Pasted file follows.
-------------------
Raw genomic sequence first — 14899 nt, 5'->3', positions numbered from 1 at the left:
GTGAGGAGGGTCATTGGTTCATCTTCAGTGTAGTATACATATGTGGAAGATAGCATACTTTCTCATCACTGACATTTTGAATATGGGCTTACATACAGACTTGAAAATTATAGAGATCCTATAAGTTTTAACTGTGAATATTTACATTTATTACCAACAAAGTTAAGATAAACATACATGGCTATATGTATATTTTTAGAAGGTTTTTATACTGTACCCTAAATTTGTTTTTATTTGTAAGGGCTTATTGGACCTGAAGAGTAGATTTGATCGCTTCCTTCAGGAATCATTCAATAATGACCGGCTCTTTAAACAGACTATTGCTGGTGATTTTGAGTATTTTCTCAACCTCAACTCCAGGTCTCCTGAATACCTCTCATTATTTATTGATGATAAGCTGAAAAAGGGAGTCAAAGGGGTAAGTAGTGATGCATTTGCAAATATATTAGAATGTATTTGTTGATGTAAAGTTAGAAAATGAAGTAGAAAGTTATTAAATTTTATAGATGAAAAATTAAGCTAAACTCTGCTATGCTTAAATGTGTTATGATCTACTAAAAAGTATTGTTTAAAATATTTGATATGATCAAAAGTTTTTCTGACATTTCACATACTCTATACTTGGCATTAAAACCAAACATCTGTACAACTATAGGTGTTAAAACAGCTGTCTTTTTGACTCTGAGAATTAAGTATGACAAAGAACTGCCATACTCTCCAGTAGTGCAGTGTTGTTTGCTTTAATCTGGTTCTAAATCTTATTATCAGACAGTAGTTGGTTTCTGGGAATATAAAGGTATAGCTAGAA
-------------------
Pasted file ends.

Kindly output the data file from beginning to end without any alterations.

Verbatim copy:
Raw genomic sequence first — 14899 nt, 5'->3', positions numbered from 1 at the left:
GTGAGGAGGGTCATTGGTTCATCTTCAGTGTAGTATACATATGTGGAAGATAGCATACTTTCTCATCACTGACATTTTGAATATGGGCTTACATACAGACTTGAAAATTATAGAGATCCTATAAGTTTTAACTGTGAATATTTACATTTATTACCAACAAAGTTAAGATAAACATACATGGCTATATGTATATTTTTAGAAGGTTTTTATACTGTACCCTAAATTTGTTTTTATTTGTAAGGGCTTATTGGACCTGAAGAGTAGATTTGATCGCTTCCTTCAGGAATCATTCAATAATGACCGGCTCTTTAAACAGACTATTGCTGGTGATTTTGAGTATTTTCTCAACCTCAACTCCAGGTCTCCTGAATACCTCTCATTATTTATTGATGATAAGCTGAAAAAGGGAGTCAAAGGGGTAAGTAGTGATGCATTTGCAAATATATTAGAATGTATTTGTTGATGTAAAGTTAGAAAATGAAGTAGAAAGTTATTAAATTTTATAGATGAAAAATTAAGCTAAACTCTGCTATGCTTAAATGTGTTATGATCTACTAAAAAGTATTGTTTAAAATATTTGATATGATCAAAAGTTTTTCTGACATTTCACATACTCTATACTTGGCATTAAAACCAAACATCTGTACAACTATAGGTGTTAAAACAGCTGTCTTTTTGACTCTGAGAATTAAGTATGACAAAGAACTGCCATACTCTCCAGTAGTGCAGTGTTGTTTGCTTTAATCTGGTTCTAAATCTTATTATCAGACAGTAGTTGGTTTCTGGGAATATAAAGGTATAGCTAGAA